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ON COHERENCE AND SAMENESS, AND THE EVALUATION OF SCALE CANDIDACY CLAIMS

ON COHERENCE AND SAMENESS, AND THE EVALUATION OF SCALE CANDIDACY CLAIMS The finite pitch-class space of 12-tone equal temperament 1/12 2/12 3/12 4/12 5/12 6/12 7/12 8/12 9/12 10/12 11/12 1 • • • • • • • • • • • (°) The infinite pitch class space defined by the set of real numbers ρ, 0 ≤ ρ < 1 1 Example 1. Finite and infinite pitch-class spaces. while the boundary between “scale” and “ordinary pitch-class set” is necessarily porous, it is still possible to formalize the radar we use to decide if we have crossed it. The methods will prove applicable to a variety of actual scales including diatonic, pentatonic, and chromatic systems, as well as many scales in non-Western musics. These methods are also suitable for investigating existing microtonal scales, and for formulating new ones. The term scale comprises a constellation of related notions. We understand a scale to be a series of pitches bounded by an interval of recurrence, ordinarily the octave. A scale sometimes serves as a kind of tone bank, or pitch repository, providing pitch-class material for scales of smaller cardinalities. The Arabic maqam system of 17 notes to the octave comes to mind in this context as well as the 22 srutis http://www.deepdyve.com/assets/images/DeepDyve-Logo-lg.png Journal of Music Theory Duke University Press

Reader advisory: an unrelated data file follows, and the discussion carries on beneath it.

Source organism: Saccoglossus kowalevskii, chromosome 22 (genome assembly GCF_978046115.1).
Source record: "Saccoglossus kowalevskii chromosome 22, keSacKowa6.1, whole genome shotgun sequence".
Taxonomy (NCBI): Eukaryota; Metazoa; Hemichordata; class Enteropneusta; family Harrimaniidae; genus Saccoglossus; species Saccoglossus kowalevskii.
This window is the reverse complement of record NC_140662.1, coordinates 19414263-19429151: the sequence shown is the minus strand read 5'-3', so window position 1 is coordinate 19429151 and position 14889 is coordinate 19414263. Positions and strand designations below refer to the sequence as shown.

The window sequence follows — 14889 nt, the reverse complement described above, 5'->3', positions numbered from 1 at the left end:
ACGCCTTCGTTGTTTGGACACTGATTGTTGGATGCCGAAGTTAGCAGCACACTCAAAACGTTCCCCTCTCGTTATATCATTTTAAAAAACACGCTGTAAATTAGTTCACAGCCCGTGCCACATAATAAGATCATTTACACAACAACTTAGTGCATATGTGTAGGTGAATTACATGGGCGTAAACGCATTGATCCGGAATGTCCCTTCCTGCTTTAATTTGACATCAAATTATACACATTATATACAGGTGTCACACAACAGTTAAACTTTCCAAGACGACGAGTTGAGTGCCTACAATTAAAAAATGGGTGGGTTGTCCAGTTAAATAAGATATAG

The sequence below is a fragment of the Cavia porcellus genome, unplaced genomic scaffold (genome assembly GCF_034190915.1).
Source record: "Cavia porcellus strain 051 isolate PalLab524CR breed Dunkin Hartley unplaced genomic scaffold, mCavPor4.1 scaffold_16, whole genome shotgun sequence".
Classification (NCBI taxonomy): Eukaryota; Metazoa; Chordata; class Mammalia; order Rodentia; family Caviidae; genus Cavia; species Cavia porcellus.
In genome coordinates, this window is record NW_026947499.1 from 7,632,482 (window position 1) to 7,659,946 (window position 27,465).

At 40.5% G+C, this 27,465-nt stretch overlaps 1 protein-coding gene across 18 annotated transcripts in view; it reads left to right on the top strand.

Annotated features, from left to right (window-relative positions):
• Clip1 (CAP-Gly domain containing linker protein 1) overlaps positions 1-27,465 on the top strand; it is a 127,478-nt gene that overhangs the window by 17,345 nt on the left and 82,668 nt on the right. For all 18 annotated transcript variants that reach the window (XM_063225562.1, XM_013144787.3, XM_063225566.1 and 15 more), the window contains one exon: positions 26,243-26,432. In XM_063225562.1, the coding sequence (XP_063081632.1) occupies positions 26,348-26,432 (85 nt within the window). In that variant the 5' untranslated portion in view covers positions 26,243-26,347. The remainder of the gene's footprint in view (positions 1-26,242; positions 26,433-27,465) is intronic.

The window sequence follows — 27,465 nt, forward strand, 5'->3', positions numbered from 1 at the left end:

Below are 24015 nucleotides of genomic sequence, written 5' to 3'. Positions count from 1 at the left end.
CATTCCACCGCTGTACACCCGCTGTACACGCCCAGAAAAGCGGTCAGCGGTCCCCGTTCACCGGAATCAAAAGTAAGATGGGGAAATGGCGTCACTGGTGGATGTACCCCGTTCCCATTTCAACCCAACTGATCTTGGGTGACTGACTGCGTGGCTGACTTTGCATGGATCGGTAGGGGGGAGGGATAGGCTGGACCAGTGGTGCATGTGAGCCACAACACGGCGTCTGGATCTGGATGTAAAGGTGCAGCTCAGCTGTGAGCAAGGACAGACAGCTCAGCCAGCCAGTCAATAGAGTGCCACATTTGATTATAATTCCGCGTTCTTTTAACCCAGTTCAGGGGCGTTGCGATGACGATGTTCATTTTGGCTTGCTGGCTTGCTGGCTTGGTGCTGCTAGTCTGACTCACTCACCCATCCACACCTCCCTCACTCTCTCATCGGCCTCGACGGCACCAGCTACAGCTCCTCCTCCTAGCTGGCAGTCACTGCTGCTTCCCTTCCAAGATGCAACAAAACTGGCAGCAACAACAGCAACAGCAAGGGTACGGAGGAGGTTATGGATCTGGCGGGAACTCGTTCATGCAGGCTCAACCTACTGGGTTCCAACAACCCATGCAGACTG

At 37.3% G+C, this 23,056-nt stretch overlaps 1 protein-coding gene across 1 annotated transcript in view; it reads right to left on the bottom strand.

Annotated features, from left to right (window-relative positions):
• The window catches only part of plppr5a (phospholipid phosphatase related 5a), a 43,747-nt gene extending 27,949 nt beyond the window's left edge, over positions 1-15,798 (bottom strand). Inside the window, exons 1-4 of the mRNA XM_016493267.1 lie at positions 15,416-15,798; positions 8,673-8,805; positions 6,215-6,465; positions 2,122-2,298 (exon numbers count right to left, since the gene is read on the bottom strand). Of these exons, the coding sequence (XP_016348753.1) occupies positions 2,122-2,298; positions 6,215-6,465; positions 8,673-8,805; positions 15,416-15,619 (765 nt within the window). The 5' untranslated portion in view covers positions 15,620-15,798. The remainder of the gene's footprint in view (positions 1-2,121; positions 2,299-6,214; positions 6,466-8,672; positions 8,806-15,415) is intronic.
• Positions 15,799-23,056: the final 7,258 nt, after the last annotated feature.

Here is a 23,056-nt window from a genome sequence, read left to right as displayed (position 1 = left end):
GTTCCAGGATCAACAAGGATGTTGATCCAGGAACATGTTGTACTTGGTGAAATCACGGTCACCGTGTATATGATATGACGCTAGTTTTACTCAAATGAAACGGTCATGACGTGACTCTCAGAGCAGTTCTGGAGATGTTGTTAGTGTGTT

ON COHERENCE AND SAMENESS, AND THE EVALUATION OF SCALE CANDIDACY CLAIMS

Journal of Music Theory , Volume 46 (1-2) – Jan 1, 2002

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Publisher
Duke University Press
Copyright
Copyright 2002 by Yale University
ISSN
0022-2909
eISSN
1941-7497
DOI
10.1215/00222909-46-1-2-1
Publisher site
See Article on Publisher Site

Abstract

The finite pitch-class space of 12-tone equal temperament 1/12 2/12 3/12 4/12 5/12 6/12 7/12 8/12 9/12 10/12 11/12 1 • • • • • • • • • • • (°) The infinite pitch class space defined by the set of real numbers ρ, 0 ≤ ρ < 1 1 Example 1. Finite and infinite pitch-class spaces. while the boundary between “scale” and “ordinary pitch-class set” is necessarily porous, it is still possible to formalize the radar we use to decide if we have crossed it. The methods will prove applicable to a variety of actual scales including diatonic, pentatonic, and chromatic systems, as well as many scales in non-Western musics. These methods are also suitable for investigating existing microtonal scales, and for formulating new ones. The term scale comprises a constellation of related notions. We understand a scale to be a series of pitches bounded by an interval of recurrence, ordinarily the octave. A scale sometimes serves as a kind of tone bank, or pitch repository, providing pitch-class material for scales of smaller cardinalities. The Arabic maqam system of 17 notes to the octave comes to mind in this context as well as the 22 srutis

Journal

Journal of Music TheoryDuke University Press

Published: Jan 1, 2002

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